Capture superior landscape photos during sunrise, midday and sundown with seven tips from award-winning photographer Rick Sammon, who has traveled to and photographed almost 100 countries. Plus, enter for your chance win Rick’s online Craftsy class Landscape Photography: Shooting From Dusk to Dawn here (a $59.99 value!)—an exclusive offer for The Phoblographer’s readers!
Editor’s Note: This is a sponsored post from Craftsy
1. Catch blue light.
Make the most of the blue-tinted lighting provided during twilight, the twenty minutes right before sunrise and just after sunset, for dramatic effects. This overcast light will illuminate your scene in a vibrant, stunning fashion. To capture the best photos during this time of day you’ll want to: shoot in manual mode for better control over exposure, use a longer exposure than normal daytime photos, and be sure your camera is stabilized to prevent shake. The best area of the sky for capturing the richest blues is directly opposite of the sun. During this time you’ll be able to get the best silhouette shots and amazing shadows; longer shadows will add more texture, depth and interest to your photos.
2. Chase golden light.
The golden hour is the hour shortly after sunrise or before sunset when the sun’s intensity is reduced because it’s low to the horizon, producing soft, diffused light, allowing more dynamic colors to show. Soft light is preferable for landscapes, as you won’t lose any details to extreme shadows or blown-out highlights. When shooting during the magic hour use a wide aperture, and set your white balance to cloudy, otherwise you risk neutralizing the warm, golden glow.
3. You can get good photos, even in midday sun, any time of year.
Make sure your highlights aren’t over-exposed during midday shooting, and try to shoot with the sun behind you. If you’re shooting midday during winter, and having a hard time capturing the details in white snow without underexposing the other elements in the shot, try a natural-looking HDR effect by bracketing your shot.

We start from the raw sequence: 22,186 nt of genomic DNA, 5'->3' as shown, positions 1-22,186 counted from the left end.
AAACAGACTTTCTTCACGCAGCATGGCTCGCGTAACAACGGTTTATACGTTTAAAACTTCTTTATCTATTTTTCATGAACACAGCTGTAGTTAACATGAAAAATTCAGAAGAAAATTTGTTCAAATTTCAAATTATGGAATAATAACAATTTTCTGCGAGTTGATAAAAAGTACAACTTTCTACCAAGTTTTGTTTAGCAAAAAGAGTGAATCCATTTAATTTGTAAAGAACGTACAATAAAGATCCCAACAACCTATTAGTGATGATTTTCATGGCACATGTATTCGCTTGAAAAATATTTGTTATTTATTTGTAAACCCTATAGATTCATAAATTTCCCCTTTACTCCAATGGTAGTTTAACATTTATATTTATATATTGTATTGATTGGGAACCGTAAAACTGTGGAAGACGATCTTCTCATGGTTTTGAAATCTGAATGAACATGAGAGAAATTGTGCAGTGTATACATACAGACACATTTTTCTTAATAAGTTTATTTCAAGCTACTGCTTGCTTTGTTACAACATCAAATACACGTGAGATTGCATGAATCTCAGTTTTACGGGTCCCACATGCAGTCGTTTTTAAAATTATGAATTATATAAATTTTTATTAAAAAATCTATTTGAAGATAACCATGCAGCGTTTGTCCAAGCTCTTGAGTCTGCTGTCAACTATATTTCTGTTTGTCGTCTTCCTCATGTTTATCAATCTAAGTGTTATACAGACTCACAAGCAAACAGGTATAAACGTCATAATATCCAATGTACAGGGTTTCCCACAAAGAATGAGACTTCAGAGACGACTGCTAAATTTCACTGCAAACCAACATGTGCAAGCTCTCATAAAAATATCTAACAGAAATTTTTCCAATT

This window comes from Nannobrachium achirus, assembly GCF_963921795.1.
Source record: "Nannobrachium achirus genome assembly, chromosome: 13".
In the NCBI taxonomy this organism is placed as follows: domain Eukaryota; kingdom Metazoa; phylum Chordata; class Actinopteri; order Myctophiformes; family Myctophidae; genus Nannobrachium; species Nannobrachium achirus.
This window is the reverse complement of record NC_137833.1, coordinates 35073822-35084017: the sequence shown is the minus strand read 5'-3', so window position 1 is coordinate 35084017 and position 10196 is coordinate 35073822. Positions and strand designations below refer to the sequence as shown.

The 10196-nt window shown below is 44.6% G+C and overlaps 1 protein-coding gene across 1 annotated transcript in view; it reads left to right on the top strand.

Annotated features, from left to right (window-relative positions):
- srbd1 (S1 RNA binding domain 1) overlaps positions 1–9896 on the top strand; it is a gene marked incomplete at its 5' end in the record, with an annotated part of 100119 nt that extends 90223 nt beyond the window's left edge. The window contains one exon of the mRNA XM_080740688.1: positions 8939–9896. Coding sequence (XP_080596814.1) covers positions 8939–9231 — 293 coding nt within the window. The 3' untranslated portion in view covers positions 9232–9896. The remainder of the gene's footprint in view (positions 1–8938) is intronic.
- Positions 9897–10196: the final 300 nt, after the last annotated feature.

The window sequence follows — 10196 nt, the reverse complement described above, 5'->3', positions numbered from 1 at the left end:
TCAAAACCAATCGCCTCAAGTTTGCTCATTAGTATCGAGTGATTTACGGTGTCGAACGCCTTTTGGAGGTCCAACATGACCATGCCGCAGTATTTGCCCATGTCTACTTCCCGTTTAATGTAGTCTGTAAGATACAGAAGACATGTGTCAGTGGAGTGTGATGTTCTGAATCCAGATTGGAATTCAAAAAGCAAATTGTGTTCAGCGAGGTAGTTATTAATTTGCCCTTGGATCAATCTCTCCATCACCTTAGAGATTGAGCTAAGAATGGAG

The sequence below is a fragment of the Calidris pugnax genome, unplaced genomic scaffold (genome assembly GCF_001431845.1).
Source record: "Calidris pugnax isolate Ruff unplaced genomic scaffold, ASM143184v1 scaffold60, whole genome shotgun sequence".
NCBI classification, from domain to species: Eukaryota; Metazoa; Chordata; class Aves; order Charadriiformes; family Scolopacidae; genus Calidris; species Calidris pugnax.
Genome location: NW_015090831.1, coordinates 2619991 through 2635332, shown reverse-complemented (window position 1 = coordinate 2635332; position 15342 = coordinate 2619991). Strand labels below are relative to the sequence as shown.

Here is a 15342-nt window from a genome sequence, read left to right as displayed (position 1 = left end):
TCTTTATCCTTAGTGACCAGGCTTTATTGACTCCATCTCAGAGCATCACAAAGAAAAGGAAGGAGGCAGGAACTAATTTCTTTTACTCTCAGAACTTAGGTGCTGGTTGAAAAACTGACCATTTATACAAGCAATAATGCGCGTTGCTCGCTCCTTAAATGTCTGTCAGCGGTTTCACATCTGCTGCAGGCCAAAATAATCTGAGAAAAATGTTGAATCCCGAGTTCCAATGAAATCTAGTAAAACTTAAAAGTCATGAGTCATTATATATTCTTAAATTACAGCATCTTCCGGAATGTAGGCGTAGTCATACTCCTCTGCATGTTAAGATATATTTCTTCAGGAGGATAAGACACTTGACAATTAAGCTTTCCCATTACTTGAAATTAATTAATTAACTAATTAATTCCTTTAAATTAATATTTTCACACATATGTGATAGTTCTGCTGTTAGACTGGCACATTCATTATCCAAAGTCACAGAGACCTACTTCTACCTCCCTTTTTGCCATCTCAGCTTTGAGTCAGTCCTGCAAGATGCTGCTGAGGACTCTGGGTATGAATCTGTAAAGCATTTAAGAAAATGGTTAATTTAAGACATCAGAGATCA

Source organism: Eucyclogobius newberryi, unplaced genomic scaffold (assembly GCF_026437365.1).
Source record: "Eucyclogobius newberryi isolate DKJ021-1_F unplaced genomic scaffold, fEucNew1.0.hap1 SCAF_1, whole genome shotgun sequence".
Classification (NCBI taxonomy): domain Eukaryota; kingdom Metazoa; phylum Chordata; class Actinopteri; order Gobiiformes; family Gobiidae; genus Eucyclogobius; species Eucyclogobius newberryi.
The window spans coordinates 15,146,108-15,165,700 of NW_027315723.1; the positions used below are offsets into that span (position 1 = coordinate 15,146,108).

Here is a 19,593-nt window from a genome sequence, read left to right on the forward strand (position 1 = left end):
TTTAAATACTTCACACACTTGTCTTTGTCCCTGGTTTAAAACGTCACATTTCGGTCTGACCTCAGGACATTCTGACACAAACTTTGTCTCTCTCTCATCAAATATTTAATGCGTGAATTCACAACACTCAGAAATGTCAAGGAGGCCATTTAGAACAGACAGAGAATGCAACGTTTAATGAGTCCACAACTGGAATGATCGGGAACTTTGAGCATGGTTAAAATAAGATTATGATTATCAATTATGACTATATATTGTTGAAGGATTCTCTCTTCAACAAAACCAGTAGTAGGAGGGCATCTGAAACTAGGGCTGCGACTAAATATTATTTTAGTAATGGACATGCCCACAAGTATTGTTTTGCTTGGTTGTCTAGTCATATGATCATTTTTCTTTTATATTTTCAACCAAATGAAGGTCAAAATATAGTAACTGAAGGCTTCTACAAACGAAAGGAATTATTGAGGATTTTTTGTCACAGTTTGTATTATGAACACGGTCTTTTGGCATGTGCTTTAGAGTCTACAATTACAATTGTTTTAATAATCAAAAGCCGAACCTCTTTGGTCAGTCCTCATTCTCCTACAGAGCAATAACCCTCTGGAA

4. Placement of the horizon line is important.
In landscape photography the horizon line is incredibly important, if the sky is interesting you want to place the horizon line at the bottom of the frame. If the foreground is the most interesting you want to place the horizon line near the top of the frame. Avoid placing the horizon in the center of the frame to avoid a boring composition (unless you have a reflection scene like a lake).
5. Think like a painter.
Cropping gives you a second chance at composition. Avoid placing your subject in the exact center of your composition as the viewer’s eye will get stuck on it; off-center works much better. Consider creating a vignette by darkening the edges of your scene just a bit to draw attention to the main subject.
Now that you know a few tricks, take the next step when you enter for your chance to win Rick Sammon’s online Craftsy class Landscape Photography: Shooting From Dusk to Dawn today!
Don’t miss out on the opportunity to adventure through stunning vistas (in the convenience of your home!) as Rick reveals essential lens, filter and framing strategies that will help you get the perfect landscape photos any time of day. Plus get HDR, panorama and black-and-white style tips to elevate your shots. Rick will even critique your photos and answer any questions you have as you go.
What are some of your favorite tips for shooting landscapes throughout the day?
One winner will be randomly selected on May 19, 2014 at midnight MT. This has been a sponsored post kindly brought to us by Craftsy.